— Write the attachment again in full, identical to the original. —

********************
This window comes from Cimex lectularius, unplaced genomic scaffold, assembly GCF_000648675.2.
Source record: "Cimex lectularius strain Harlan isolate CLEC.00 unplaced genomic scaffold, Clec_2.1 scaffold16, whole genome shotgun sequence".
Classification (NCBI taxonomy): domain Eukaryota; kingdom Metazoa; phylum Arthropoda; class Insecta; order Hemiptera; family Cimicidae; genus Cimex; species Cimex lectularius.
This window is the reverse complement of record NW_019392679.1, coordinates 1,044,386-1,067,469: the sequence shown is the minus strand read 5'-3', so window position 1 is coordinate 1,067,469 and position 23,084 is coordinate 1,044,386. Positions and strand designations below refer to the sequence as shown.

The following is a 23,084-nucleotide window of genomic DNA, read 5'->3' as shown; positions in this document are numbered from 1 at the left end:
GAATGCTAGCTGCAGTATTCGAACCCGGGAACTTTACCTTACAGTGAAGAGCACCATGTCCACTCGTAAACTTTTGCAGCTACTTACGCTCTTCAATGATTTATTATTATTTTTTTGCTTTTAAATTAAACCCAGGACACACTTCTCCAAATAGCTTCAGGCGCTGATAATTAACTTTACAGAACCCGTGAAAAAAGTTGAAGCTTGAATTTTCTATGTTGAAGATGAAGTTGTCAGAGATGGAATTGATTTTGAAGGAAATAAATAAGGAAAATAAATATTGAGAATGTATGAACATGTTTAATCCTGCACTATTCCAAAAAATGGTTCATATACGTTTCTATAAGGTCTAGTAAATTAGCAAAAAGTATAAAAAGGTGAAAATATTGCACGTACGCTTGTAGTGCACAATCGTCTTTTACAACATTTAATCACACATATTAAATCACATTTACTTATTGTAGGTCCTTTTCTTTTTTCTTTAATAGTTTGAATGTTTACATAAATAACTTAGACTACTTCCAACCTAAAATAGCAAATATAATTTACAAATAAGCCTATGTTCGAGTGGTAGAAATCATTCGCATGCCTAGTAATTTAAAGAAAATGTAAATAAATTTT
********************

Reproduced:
This window comes from Cimex lectularius, unplaced genomic scaffold, assembly GCF_000648675.2.
Source record: "Cimex lectularius strain Harlan isolate CLEC.00 unplaced genomic scaffold, Clec_2.1 scaffold16, whole genome shotgun sequence".
Classification (NCBI taxonomy): domain Eukaryota; kingdom Metazoa; phylum Arthropoda; class Insecta; order Hemiptera; family Cimicidae; genus Cimex; species Cimex lectularius.
This window is the reverse complement of record NW_019392679.1, coordinates 1,044,386-1,067,469: the sequence shown is the minus strand read 5'-3', so window position 1 is coordinate 1,067,469 and position 23,084 is coordinate 1,044,386. Positions and strand designations below refer to the sequence as shown.

The following is a 23,084-nucleotide window of genomic DNA, read 5'->3' as shown; positions in this document are numbered from 1 at the left end:
GAATGCTAGCTGCAGTATTCGAACCCGGGAACTTTACCTTACAGTGAAGAGCACCATGTCCACTCGTAAACTTTTGCAGCTACTTACGCTCTTCAATGATTTATTATTATTTTTTTGCTTTTAAATTAAACCCAGGACACACTTCTCCAAATAGCTTCAGGCGCTGATAATTAACTTTACAGAACCCGTGAAAAAAGTTGAAGCTTGAATTTTCTATGTTGAAGATGAAGTTGTCAGAGATGGAATTGATTTTGAAGGAAATAAATAAGGAAAATAAATATTGAGAATGTATGAACATGTTTAATCCTGCACTATTCCAAAAAATGGTTCATATACGTTTCTATAAGGTCTAGTAAATTAGCAAAAAGTATAAAAAGGTGAAAATATTGCACGTACGCTTGTAGTGCACAATCGTCTTTTACAACATTTAATCACACATATTAAATCACATTTACTTATTGTAGGTCCTTTTCTTTTTTCTTTAATAGTTTGAATGTTTACATAAATAACTTAGACTACTTCCAACCTAAAATAGCAAATATAATTTACAAATAAGCCTATGTTCGAGTGGTAGAAATCATTCGCATGCCTAGTAATTTAAAGAAAATGTAAATAAATTTT